Tristan und Isolde

Erich Leinsdorf
New York Metropolitan Opera Chorus and Orchestra
6 February 1943
Metropolitan Opera New York
Recording Type
  live   studio
  live compilation   live and studio
Tristan Lauritz Melchior
Isolde Helen Traubel
Brangäne Kerstin Thorborg
Kurwenal Julius Huehn
König Marke Alexander Kipnis
Melot Emery Darcy
Ein junger Seemann John Garris
Ein Hirt Karl Laufkötter
Steuermann John Gurney
Jonathan Brown

Like the 1941 recording, this one is superior to the forlorn 1940 recording, and brings us Helen Traubel’s Isolde for the first time (Flagstad had sailed from New York to join her husband in Nonvay). Traubel’s voice is lighter than Flagstad’s, not as steady and dark-hued, but this has its advantages. It makes the veteran Brangline, Kerstin Thorborg, sound suitably mature and matronly as she advises Isolde on how to resolve her woes. And with her narrower tone, she appears more tense and more furious than Flagstad in pursuing .1 risian: she assaults him at a different level. She is superb at some tender phrases (“Er soh’ mir in die Auge”), and her curse (“Tod tins Beiden!”) is every bit as merciless as Flagstad’s, and has a deeply affecting twist of despair at Beiden.

In Act Two the contrast between the cautious Brangane and the wayward Isolde works particularly well. But once caution is thrown to the winds and ‘Frisian leaps on to the scene, Traubel avoids some high notes in the bewildering frenzy that follows. Thereafter the prompter can be heard at work. Alexander Kipnis is superb again as a most noble and deeply affecting King Marke, overcome by shame.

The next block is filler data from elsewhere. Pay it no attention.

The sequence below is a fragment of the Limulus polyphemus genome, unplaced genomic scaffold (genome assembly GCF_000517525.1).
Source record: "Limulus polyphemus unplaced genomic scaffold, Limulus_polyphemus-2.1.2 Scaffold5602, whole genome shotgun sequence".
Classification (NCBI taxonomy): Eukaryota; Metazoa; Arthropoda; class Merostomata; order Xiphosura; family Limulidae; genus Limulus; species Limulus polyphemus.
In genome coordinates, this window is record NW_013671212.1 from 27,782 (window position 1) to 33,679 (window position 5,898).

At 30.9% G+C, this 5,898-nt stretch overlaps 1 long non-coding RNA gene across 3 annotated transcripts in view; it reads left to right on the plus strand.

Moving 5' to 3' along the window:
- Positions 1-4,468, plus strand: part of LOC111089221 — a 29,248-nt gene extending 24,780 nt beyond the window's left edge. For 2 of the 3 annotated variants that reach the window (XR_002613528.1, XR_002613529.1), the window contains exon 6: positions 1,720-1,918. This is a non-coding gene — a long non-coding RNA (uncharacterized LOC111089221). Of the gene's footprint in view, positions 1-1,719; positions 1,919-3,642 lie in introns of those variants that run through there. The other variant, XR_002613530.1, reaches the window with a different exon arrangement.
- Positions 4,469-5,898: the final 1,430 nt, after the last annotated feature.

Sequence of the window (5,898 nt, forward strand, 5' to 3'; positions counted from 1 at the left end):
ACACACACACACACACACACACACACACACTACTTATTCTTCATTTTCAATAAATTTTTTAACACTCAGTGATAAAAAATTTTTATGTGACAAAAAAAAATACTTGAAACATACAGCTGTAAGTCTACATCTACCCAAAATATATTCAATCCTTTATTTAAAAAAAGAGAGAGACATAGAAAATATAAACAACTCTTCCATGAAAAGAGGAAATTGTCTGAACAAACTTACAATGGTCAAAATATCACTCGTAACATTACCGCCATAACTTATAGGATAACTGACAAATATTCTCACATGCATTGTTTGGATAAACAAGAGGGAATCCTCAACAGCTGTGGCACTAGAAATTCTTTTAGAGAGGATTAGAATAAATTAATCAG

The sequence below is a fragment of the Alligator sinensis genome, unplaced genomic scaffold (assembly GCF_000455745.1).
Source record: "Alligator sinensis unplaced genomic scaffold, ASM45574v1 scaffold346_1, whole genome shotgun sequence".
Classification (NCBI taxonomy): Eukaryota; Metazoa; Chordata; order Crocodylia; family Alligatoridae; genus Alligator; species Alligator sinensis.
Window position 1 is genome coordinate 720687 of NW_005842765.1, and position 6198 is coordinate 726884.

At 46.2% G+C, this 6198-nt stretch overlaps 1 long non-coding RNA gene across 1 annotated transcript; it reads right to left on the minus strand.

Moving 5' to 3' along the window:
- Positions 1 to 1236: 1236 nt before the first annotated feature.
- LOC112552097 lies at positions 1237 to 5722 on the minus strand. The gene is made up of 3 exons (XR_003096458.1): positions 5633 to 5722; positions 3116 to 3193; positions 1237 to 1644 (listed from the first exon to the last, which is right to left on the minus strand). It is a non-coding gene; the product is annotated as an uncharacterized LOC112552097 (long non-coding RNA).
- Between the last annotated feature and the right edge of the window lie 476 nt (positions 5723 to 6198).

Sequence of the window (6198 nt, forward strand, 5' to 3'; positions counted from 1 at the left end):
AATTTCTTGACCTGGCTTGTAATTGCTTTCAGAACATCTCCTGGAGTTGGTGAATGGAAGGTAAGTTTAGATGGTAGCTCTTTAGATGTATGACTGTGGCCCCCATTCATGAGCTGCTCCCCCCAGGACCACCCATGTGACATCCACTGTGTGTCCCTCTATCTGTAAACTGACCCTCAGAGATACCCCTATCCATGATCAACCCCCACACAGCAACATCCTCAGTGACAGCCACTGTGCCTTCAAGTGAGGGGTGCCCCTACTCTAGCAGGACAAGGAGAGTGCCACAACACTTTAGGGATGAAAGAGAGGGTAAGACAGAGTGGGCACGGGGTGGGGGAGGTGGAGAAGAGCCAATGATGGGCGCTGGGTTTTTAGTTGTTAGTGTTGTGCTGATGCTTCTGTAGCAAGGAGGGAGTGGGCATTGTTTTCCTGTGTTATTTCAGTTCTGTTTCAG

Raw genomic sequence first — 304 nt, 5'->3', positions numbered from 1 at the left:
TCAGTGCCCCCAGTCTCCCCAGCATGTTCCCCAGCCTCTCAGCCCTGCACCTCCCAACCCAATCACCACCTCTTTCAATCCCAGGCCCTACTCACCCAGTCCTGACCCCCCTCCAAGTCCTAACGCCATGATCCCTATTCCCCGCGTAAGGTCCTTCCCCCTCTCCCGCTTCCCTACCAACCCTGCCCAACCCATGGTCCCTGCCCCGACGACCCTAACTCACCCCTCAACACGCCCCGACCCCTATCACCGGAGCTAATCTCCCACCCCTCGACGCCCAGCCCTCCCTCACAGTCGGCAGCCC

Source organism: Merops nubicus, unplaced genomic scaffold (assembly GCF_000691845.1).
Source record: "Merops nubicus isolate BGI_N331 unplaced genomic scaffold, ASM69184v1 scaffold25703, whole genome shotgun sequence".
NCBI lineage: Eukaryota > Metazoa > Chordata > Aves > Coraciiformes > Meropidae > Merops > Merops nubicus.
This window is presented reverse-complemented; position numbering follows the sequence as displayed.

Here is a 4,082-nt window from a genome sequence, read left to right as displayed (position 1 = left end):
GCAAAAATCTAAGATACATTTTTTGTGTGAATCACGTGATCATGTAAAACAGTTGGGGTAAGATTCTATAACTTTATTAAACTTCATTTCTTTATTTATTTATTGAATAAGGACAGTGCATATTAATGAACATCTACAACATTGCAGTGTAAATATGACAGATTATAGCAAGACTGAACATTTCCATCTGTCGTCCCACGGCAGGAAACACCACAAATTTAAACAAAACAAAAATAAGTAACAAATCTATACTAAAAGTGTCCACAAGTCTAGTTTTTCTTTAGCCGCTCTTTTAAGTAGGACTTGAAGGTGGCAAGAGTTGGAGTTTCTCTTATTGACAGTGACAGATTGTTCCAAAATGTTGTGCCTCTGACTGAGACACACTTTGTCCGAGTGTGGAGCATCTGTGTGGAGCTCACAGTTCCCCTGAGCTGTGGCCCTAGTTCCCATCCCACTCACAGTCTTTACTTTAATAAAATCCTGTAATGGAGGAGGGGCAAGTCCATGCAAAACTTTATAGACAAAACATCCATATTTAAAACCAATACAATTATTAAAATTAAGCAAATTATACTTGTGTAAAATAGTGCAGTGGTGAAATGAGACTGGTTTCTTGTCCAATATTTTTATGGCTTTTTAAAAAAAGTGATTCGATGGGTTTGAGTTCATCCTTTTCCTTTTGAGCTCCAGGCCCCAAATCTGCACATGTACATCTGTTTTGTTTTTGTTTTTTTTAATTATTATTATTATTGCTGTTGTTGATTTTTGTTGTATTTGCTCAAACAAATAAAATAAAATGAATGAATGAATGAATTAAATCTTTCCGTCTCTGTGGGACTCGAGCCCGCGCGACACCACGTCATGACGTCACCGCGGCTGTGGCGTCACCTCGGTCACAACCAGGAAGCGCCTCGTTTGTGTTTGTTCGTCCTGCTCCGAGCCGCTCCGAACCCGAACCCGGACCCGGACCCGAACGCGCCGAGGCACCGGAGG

There is some “drop out” in the Prelude to Act Three and some serious surface noise, like a wind storm, which ‘disturbs its tranquillity. The beautifully plangent car anglats is disturbed, yet again, by a dark ocean of coughing from the auditorium. Karl Laufkoetter makes his last appearance as the Shepherd, singing his “Od rind leer dos. Meer” with a delicate, trembling voice suggesting how much he dreads reporting his vision of a barren, empty sea. Melchior sounds utterly broken after cursing the drink (“Verflucht, wer dick) gebraut?’). Whether feigned or real, this is the last we hear of him in a live performance. Leinsdorf adds one more cut to his usual three cuts to this Act, to spare Isolde for her Liebestod.

Jonathan Brown | Tristan und Isolde on Record

User Rating
Media Type/Label
Naxos, Arkadia, Line, OOA
Technical Specifications
546 kbit/s VBR, 44.1 kHz, 656 MByte (flac)
Matinee broadcast
A production by Joseph Urban (1920)
There are cuts in the performance the same as those in the 23 March 1940 performance, with the addition of a further cut in Act 3, Scene 2, from “Gebrochen der Blick!” to “Nur einmal noch!” (Isolde). [Jonathan Brown]